In the next few weeks, we’ll talk about some strategies around all of these different kinds of bad days and how you can learn to listen to what your body is telling you, and respond in a way that makes you and your body feel better. This is the start of a long and glorious communication with your body that can bring you to an entirely new level of health.
Thanks so much for listening today, and if you enjoy the show and want some different ways to connect, consider becoming a patron on Patreon. There is a patron-only podcast, if you’re interested, called MTHFR Stories. As you might guess, it’s stories from MTHFR folks just like you, ideas about what has been most helpful for them, and memories of their MTHFR experience. Thanks for listening!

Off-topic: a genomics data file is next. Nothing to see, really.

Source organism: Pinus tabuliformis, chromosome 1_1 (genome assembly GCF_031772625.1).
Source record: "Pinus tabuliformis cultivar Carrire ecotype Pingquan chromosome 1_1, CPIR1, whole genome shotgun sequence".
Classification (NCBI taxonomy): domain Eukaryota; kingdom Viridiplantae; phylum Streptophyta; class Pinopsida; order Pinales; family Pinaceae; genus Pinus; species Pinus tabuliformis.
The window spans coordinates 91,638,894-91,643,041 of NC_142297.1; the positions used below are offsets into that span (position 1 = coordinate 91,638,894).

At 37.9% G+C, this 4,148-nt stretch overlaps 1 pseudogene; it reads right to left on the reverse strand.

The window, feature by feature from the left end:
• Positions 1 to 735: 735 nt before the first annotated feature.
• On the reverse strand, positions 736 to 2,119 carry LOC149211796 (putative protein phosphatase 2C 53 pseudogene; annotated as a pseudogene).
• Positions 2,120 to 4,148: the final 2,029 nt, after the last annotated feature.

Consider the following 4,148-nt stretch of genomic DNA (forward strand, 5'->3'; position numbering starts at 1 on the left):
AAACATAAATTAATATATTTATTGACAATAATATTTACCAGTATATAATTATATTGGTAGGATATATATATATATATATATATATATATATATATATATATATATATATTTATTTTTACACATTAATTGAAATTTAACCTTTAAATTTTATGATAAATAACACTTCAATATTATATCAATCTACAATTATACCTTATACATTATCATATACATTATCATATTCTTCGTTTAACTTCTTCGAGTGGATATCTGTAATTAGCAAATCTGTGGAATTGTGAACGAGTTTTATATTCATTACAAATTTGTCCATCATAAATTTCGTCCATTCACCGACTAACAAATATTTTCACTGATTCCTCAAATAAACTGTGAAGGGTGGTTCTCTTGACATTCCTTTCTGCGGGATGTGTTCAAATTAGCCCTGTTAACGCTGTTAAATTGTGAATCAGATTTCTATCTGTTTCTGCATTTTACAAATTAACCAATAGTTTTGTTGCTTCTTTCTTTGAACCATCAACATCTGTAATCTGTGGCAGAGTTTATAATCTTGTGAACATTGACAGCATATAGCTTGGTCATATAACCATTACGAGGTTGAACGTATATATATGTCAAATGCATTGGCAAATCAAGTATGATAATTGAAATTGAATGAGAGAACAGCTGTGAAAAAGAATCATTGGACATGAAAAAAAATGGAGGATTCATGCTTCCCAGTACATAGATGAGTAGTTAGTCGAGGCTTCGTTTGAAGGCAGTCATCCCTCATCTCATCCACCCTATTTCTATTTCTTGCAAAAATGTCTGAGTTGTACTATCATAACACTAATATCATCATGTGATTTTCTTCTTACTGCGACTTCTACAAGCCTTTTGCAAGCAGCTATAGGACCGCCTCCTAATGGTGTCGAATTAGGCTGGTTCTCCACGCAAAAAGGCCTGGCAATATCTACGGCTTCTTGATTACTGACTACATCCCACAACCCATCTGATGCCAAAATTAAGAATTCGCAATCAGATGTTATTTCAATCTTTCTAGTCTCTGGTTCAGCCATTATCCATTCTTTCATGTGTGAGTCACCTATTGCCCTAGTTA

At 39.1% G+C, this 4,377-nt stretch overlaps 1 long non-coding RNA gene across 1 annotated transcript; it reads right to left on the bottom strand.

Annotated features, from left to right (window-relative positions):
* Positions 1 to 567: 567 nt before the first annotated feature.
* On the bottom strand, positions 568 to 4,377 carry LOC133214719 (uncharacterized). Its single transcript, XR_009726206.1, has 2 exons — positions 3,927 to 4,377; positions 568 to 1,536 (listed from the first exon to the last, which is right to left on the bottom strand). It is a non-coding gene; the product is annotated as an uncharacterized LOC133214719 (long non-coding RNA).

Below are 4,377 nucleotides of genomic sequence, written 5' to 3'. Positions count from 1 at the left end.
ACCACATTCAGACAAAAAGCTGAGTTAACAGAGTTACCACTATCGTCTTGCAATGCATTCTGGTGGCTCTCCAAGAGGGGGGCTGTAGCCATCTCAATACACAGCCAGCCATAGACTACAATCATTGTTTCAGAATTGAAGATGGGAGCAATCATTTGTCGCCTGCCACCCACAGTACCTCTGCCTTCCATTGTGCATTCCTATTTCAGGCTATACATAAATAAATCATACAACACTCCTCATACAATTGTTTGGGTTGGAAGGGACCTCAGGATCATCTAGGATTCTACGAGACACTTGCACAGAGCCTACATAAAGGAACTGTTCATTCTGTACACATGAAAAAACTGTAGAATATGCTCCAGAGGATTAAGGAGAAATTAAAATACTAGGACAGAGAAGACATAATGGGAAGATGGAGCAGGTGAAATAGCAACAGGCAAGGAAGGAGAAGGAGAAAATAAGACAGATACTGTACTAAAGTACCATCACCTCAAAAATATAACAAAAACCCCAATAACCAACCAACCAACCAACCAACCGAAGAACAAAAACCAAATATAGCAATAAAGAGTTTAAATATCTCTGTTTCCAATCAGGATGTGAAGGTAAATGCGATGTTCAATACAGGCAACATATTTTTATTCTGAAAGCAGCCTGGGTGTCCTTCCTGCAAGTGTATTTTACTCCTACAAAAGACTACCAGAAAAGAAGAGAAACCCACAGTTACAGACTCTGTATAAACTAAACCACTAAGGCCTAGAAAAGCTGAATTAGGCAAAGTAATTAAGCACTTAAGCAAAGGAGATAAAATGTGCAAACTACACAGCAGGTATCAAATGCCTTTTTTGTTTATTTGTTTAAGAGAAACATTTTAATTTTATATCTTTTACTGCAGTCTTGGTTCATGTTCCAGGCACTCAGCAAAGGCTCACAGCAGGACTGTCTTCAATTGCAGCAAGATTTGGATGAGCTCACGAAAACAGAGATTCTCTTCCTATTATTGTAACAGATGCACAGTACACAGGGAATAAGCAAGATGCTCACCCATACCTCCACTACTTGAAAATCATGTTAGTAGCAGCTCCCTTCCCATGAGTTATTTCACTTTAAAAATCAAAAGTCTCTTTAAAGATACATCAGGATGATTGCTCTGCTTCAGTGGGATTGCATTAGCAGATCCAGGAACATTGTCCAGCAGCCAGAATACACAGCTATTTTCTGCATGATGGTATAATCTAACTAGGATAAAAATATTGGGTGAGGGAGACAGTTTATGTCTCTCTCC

MTHFR is a common genetic mutation that can contribute to anxiety, depression, fatigue, chronic pain, infertility, and more serious conditions like breast implant illness, heart attack, stroke, chronic fatigue syndrome, and some types of cancer. If you know or suspect you have an MTHFR variant, schedule a free 15-minute meet-and-greet appointment with MTHFR expert Dr. Amy today.Book Your Appointment